MASHANTUCKET, Conn. - By the time this story is read, one lucky and skillful poker player will have walked away with around $1 million at the World Poker Tour Foxwoods Poker Classic.
The popular annual event ran from March 24 to April 9. On the last day of play, the World Poker Tour taped the final table of the tournament, with the winning hand televised later to a growing number of poker aficionados.
Last year;s prize pool was more than $7.9 million, and the winner took home $1.3 million.
Foxwoods was a charter member of the World Poker Tour in 2002 and has hosted some of the largest events in the tour's history. Two years ago, Foxwoods and the World Poker Tour inaugurated the Foxwoods Poker Classic, formerly called the New England Classic, and created a new space that was officially branded as a World Poker Tour room.
The smokefree room includes 114 tables with state-of-the-art technology aimed at enhancing the player's experience, including LED table components, automatic card shufflers and an advanced seating system.
The tournament spilled over into a second room with another 38 tables, said Michael Ward, who has been the poker tournament director at Foxwoods since 1996.
This year's tournament included 13 series of events, leading up to the $10,000 championship event with the million-dollar-plus win.
The tournament attracts huge participation. Players come from all over the country and the world to play. Many of the patrons are Foxwoods regulars; others - the professionals who play poker for a living - follow the tournament to each casino, hoping to play the ultimate World Poker Tour World Championship.
''We'll probably end up having around 6,000 entries all together,'' Ward said.
The first event - a $300 No-limit Hold 'Em Shootout tournament - attracted 1,390 entrants to generate a prize pool of $350,558. The winner reaped $75,000.
The second event was a $600 Seven-Card Stud event that attracted 192 players. The winner walked off with $22,152 of the $98,707 prize pool.
The third tournament - a $600 No-Limit Hold 'Em event - attracted 938 entrants, who generated a prize pool of $492,226. The winner took $115,797.
The day Ward spoke to Indian Country Today - April 4 - was the first day of the final championship event, and the excitement was running high.
''The whole event is very exciting. Most of the employees just enjoy this time of the year when we have this really big influx of people. The rooms are extra busy and people are winning big money. We get a lot of the big name players, especially for the $10,000 game, so it's exciting.''
Among the familiar faces this year were John Juanda, Will ''The Thrill'' Failla, Paul Spitzberg, Kathy Liebert, Young Phan, Vincent Procopio, Erick Lindgren, Nam Le, Alan Goehring, Barry Greenstein and Paul Matteo.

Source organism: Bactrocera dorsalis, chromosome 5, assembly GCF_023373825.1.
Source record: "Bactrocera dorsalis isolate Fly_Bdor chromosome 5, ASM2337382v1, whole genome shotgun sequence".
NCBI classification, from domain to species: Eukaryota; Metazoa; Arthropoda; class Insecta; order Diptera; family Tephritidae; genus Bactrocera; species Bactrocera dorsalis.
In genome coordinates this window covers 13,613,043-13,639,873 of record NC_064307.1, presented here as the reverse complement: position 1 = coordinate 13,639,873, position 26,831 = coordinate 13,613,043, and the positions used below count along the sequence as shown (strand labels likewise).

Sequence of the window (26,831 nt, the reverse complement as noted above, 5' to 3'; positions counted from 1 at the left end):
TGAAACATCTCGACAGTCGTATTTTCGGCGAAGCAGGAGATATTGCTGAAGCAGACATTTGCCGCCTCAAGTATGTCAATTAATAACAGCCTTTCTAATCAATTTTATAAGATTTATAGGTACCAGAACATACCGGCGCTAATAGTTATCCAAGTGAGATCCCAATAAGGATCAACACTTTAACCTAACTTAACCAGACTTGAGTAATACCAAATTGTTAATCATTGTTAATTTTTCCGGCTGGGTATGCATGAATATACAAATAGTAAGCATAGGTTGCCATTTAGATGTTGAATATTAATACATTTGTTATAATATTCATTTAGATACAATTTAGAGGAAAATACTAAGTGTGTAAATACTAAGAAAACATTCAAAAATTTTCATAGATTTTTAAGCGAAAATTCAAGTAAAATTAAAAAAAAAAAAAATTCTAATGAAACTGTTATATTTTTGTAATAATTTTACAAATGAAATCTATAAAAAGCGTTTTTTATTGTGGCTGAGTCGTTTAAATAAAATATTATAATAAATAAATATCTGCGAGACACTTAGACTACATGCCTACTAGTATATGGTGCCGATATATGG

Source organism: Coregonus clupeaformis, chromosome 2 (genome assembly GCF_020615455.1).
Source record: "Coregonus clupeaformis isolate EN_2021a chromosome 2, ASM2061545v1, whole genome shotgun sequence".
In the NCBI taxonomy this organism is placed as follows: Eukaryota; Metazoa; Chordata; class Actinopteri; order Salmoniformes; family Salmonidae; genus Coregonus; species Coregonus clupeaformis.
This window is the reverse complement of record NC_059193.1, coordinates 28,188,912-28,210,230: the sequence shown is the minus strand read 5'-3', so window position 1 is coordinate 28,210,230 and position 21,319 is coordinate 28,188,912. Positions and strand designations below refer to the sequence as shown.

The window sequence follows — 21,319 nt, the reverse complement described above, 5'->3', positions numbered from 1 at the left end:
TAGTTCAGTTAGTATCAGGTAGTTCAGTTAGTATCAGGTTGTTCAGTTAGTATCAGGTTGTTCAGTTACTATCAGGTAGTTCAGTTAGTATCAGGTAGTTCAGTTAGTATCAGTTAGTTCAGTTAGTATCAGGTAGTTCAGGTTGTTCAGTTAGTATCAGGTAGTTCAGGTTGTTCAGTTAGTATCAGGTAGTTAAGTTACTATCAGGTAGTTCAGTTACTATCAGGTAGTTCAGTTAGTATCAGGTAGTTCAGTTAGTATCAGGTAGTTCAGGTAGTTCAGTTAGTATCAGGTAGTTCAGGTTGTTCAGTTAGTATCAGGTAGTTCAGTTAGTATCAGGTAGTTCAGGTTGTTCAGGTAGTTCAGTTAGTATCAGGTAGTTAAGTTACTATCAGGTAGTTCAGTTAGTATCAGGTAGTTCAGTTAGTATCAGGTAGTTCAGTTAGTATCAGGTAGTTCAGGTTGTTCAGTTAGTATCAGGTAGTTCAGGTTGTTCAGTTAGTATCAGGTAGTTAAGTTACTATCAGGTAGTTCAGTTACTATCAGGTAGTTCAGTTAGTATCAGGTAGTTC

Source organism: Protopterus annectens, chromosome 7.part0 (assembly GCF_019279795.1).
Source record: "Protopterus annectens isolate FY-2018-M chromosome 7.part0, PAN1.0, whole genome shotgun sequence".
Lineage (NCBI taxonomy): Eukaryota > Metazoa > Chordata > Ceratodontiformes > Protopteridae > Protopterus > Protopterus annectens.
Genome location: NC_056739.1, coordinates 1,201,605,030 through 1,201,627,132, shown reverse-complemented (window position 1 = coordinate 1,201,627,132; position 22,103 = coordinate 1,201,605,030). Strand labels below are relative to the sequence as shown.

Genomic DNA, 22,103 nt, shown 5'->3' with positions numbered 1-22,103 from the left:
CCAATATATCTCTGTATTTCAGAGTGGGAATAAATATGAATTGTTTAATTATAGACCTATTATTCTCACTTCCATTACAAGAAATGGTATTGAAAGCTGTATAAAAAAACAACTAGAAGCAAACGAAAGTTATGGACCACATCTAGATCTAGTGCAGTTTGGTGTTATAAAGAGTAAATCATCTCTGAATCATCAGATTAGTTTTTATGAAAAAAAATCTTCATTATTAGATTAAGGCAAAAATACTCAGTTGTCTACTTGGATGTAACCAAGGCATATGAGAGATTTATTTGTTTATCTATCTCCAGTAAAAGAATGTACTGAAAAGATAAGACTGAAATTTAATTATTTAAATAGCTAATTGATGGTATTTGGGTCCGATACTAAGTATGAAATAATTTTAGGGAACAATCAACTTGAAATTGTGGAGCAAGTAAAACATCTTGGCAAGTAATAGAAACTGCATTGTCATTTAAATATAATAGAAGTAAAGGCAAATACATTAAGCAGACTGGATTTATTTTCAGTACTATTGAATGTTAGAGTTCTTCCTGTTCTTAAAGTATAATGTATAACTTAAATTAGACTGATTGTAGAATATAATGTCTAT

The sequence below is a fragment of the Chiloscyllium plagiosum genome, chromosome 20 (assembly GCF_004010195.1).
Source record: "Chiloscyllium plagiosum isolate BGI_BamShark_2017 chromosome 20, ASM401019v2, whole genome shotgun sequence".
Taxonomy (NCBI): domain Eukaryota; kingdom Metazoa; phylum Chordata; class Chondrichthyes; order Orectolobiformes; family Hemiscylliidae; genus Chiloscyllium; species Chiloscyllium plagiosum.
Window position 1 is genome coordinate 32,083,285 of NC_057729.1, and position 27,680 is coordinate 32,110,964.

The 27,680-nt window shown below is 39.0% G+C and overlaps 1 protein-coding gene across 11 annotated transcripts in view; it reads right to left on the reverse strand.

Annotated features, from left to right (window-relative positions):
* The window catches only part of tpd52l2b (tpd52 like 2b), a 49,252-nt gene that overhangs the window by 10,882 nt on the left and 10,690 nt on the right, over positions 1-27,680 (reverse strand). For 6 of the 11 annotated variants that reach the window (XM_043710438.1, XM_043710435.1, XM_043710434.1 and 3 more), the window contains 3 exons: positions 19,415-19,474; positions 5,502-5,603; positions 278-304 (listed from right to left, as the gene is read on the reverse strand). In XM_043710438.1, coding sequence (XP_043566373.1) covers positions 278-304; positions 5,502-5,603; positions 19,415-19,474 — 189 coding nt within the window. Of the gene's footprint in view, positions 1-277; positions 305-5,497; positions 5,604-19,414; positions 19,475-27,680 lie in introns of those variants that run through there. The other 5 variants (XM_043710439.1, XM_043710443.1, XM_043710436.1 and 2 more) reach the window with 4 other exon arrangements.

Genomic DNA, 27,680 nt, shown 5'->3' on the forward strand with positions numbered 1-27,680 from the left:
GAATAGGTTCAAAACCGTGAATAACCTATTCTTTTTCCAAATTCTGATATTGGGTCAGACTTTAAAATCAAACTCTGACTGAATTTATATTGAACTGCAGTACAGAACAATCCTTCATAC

The $10,000 championship began with 367 poker players. The game continued through April 9, with the championship prize of around $1 million plus a $25,000 seat at the World Poker Tournament.
Players can win their way into the $10,000 championship for as little as $65 through satellite events called Act 1, 2 and 3.
''It's a progressive-type tournament where you keep winning more and more and eventually you're in the $10,000 event. We have lots of people who do that - 100-plus will qualify throughout the Act system, winning a $10,000 seat for $65, $250 or $1,100,'' Ward said, adding that it's extremely gratifying to see those winners.
''Most of the wins have been in the life-changing realm. If a working-class guy making $35,000 - $40,000 a year all of sudden wins a $140,000 - $150,000 windfall, it's a pretty exciting thing for him - and for us.''
Those kinds of wins happen frequently during the World Poker Tour Foxwoods Classic because the prize bowls are big.
''The great thing about poker is that any skill level of player can actually end up winning. I don't have to be the most skilful guy playing even with our big $10,000 event. Just because the big pros are coming doesn't mean at all that they're going to be the people who end up taking down the big prize. It could be anybody.''
Luck is definitely a factor in the game, he said.
''It's all about the cards you get dealt. If you don't get some good cards, it's a little hard to win. A good player can win pots with just about any two cards depending on who he's playing against. That's where the pros have the edge - they know how to bet and raise and get people off of their hands and make you think they have a good card when really they don't. The amateur player isn't quite that good so he needs the luck of a good hand in order to play well.''
And, being around poker games on the job, does Ward play poker?
''Yes, I do. I enjoy playing the game. And, yes, I consider myself to be a winning player,'' he said.
But not winning enough to quit his day job?
''Exactly!'' he said, laughing. ''I have four children, responsibilities - that takes precedent.''